Editor’s Note: This post is by Howell Jackson of Harvard Law School.
A forthcoming issue of the Virginia Law & Business Review entitled “US Securities Regulation and Global Competition” will feature articles by Eric Pan and myself, Stavros Gadinis, and Andreas M. Fleckner on international aspects of United States securities regulation. The articles in this symposium issue have important implications for the ongoing debate over competition among markets internationally for issuers of securities as well as for the role played by US securities regulations in the apparently declining competitiveness of US capital markets. In an introduction to the issue, Donald Langevoort characterizes all three articles as exploring different aspects of the bind that U.S. securities regulation now faces in balancing demands for more intense supervisory oversight with pressures to improve U.S. capital market competitiveness in the face of mounting international competition.
In “Regulatory Competition in International Securities Markets: Evidence from Europe – Part II ,” Eric Pan and I return to the study of capital raising practices of foreign firms. We began this project nearly a decade ago at a time when U.S. corporate law scholars were debating the theoretical merits of a regime of “issuer choice” in which firms would be permitted to choose the legal regime governing the sale of and trading in issuer securities. Our goal was to move beyond theoretical debates by interviewing market professionals to ascertain exactly how firms were deciding in which markets to raise capital and to probe the extent to which mandatory legal regimes were constraining.
Our new article is the second half of this research project and draws on evidence gained from some four dozen in-depth interviews conducted in 1999 with lawyers and market professionals in London and other major European markets. The first article in the project, which is available here, presented evidence concerning capital raising practices within the European Union. The second article, which is now forthcoming in the Virginia Law & Business Review, focuses on practices of European issuers seeking to raise capital in the US. Our results are of particular relevance to recent debates over the effect of the Sarbanes-Oxley Act on foreign issuers as our survey took place shortly before that Act was passed. Significantly, our article provides evidence that during this earlier period US investors were tending to prefer to execute transactions on European trading markets as opposed to parallel markets established in the US, such as ADR listings. In other words, many aspects of the decline in U.S. capital markets competitiveness that some have associated with the enactment of the Sarbanes-Oxley Act were in evidence well before the passage of that Act.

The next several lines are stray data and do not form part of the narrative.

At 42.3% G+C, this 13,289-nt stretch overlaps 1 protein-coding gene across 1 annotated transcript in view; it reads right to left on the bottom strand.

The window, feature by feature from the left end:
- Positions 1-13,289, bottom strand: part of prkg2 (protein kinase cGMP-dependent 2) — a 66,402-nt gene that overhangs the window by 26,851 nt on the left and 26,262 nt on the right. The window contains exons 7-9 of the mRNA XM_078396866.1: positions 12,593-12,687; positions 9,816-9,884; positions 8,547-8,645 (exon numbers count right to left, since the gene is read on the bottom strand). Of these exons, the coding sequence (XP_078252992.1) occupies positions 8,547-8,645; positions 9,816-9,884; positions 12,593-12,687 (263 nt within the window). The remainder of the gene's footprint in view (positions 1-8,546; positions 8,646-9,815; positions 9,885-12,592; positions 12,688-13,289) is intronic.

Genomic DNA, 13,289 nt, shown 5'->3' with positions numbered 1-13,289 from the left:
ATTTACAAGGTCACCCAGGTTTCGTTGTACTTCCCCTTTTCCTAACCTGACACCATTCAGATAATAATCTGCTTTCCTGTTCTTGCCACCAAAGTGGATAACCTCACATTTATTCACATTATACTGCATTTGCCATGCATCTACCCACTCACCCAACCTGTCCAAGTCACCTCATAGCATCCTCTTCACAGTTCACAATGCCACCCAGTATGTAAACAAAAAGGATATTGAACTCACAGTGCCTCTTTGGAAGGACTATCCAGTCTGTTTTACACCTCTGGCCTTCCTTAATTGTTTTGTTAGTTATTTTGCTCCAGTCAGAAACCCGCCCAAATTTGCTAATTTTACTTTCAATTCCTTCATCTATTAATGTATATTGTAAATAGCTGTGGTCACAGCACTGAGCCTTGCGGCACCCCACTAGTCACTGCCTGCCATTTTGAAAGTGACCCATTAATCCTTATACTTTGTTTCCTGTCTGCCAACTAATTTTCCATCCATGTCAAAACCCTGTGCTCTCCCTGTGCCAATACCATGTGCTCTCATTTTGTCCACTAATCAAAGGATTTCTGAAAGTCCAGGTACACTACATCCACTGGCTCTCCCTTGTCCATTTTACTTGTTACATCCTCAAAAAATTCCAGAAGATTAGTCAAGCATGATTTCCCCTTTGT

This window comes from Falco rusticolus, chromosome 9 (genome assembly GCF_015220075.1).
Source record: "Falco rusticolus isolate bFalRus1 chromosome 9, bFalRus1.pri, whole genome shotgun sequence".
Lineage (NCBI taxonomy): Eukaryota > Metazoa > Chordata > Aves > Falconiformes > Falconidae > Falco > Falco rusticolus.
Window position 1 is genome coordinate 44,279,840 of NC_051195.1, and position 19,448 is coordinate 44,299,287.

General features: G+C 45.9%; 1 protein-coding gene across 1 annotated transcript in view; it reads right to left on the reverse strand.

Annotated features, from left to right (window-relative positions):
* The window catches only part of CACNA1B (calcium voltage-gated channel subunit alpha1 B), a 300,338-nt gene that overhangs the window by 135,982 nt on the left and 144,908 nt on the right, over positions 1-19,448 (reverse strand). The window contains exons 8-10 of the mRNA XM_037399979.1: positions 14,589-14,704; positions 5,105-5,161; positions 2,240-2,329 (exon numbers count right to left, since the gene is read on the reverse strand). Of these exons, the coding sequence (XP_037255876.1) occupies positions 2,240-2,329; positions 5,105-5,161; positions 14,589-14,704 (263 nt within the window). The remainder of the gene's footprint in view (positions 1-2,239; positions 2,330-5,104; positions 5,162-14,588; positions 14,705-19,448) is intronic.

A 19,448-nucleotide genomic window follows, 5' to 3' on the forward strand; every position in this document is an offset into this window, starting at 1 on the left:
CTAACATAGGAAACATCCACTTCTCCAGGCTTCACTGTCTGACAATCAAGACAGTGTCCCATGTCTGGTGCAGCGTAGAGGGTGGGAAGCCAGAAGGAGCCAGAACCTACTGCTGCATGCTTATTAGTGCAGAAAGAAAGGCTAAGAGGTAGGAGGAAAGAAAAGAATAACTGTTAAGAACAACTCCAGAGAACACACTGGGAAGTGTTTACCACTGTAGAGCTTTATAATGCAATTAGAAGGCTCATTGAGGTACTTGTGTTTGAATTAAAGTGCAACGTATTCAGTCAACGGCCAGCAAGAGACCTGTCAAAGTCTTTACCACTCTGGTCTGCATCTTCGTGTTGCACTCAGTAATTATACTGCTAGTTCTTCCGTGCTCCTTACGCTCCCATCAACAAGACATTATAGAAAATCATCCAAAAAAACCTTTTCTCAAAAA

In the article, Eric and I present a range of evidence on the capital raising choices available to European issuers seeking to raise capital in the US and how they weighed the pros and cons of these choices. We test our findings against statistical evidence and other academic writings on the subject and discuss the implications of this aspect of our analysis on the debate over regulatory competition. The article also presents survey data about the efficacy of SEC supervision of foreign issuers seeking access to public markets as well as information pertaining to legal fees and other direct expenses that European issuers incurred when they raised capital in the US in the late 1990s. While the additional costs and regulatory impediments of the public U.S. offering process imposed a burden on foreign issuers seeking access to U.S. public markets at the time, market developments, including the rise of European capital markets and the availability of alternative mechanisms to reach most U.S. investors, seem to have played a more important role in the declining relative attractiveness of U.S. public listings.
The paper by Stavros Gadinis, “Market Structure for Institutional Investors: Comparing the US and the EU Regimes,” considers the rules governing stock exchange market structure: Regulation NMS (“National Market System”) in the United States and the EU Directive on Markets in Financial Instruments (“MiFID”) in the EU. Focusing on issues of regulatory design, the article compares the US and EU regimes to explore which policy can better achieve its stated goals. In particular, the paper examines the impact of these policies on the major contributors to equity trading volume in the last decade: institutional investors. It argues that US rules result in higher liquidity costs for institutional investors and may harm the informational efficiency of US markets. The paper is available here.
In “FASB and IASB: Dependence Despite Independence,” Andreas M. Fleckner focuses on the organizational structure of the Financial Accounting Standards Board and the International Accounting Standards Board and their susceptibility to outside influence. The paper considers the integration of each Board into its respective parliamentary system as well as the exposure of each Board to financial, political and national influences. The paper shows that, in principle, both Boards are organized independently from private and governmental influence, but that neither Board is immune to outside influence. It refers to recent examples of both Boards being subjected to outside influence and, when put under pressure, making concessions that jeopardized their independence. The paper is available here.